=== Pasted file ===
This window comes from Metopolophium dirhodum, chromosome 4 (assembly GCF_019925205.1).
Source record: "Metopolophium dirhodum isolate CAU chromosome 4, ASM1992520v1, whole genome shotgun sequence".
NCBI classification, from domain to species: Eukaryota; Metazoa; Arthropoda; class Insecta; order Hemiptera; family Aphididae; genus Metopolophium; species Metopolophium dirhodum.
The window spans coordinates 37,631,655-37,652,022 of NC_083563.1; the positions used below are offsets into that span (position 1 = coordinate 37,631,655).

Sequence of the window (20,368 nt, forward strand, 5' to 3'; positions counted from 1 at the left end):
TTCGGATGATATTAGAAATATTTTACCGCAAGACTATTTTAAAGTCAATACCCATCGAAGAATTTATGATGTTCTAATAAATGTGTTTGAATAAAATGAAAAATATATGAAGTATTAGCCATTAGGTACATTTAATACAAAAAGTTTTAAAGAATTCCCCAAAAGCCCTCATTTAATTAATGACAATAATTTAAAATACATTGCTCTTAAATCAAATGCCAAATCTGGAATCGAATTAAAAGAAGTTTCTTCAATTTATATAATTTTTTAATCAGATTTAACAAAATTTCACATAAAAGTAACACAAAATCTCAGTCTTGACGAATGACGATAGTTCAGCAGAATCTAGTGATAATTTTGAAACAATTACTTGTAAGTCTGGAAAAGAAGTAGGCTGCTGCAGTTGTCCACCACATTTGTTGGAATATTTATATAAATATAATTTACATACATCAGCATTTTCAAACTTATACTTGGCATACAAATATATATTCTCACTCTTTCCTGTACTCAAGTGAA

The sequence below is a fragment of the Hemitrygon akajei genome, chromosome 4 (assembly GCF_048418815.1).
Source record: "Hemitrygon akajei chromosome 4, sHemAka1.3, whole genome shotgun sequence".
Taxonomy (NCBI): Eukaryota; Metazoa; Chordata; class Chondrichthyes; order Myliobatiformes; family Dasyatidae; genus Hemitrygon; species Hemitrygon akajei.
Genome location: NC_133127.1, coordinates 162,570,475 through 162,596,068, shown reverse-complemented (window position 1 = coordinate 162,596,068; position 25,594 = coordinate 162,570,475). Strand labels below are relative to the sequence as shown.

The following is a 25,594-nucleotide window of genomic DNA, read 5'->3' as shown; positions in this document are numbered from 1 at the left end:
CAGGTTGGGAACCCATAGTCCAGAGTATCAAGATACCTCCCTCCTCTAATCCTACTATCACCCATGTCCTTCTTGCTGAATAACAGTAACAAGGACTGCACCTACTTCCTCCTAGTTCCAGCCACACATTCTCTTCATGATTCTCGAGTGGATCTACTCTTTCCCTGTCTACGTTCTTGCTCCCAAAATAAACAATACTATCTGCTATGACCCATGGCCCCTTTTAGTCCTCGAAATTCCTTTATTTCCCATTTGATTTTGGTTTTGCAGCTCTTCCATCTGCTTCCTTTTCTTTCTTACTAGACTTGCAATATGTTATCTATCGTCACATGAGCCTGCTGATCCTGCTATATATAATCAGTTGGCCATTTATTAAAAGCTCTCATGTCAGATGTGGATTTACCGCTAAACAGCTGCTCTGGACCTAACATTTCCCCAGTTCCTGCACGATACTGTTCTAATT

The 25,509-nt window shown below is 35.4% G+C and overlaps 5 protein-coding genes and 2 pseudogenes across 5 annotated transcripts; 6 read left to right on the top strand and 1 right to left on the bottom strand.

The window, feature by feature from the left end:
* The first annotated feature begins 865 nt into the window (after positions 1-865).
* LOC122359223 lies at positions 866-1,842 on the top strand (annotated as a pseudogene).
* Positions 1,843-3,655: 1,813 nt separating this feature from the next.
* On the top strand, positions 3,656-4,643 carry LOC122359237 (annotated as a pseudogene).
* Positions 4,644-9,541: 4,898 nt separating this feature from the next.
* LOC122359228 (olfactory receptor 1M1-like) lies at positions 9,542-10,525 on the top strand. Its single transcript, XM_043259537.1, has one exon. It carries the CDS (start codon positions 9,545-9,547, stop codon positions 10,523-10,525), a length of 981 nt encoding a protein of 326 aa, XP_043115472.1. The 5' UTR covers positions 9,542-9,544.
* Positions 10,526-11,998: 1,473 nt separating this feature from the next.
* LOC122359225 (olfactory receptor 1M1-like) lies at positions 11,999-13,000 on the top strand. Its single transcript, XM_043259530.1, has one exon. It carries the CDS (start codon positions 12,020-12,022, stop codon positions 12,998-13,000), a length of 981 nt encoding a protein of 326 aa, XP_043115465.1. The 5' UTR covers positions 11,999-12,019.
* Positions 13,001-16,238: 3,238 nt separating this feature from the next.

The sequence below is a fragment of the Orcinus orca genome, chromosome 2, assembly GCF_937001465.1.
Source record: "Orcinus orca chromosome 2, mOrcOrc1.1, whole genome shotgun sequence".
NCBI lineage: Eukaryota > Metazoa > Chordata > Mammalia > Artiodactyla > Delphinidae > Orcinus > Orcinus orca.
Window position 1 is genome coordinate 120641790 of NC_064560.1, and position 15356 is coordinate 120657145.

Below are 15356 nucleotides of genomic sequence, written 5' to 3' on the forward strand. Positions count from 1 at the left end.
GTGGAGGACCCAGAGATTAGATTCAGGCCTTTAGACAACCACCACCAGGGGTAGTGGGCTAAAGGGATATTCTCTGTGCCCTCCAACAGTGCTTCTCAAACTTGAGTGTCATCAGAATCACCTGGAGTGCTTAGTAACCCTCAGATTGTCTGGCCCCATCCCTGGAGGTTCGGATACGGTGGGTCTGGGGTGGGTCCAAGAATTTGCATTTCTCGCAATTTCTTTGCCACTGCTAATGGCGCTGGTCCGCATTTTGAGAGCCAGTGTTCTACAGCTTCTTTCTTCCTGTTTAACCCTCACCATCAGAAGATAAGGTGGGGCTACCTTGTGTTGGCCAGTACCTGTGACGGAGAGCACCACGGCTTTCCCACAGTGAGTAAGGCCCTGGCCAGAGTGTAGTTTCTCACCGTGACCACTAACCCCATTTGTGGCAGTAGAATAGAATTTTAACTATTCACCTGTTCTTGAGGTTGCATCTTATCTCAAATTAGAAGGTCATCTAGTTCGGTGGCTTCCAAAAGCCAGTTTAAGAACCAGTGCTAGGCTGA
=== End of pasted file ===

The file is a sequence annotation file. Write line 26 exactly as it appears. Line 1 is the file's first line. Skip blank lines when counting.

NCBI lineage: Eukaryota > Metazoa > Chordata > Mammalia > Artiodactyla > Delphinidae > Orcinus > Orcinus orca.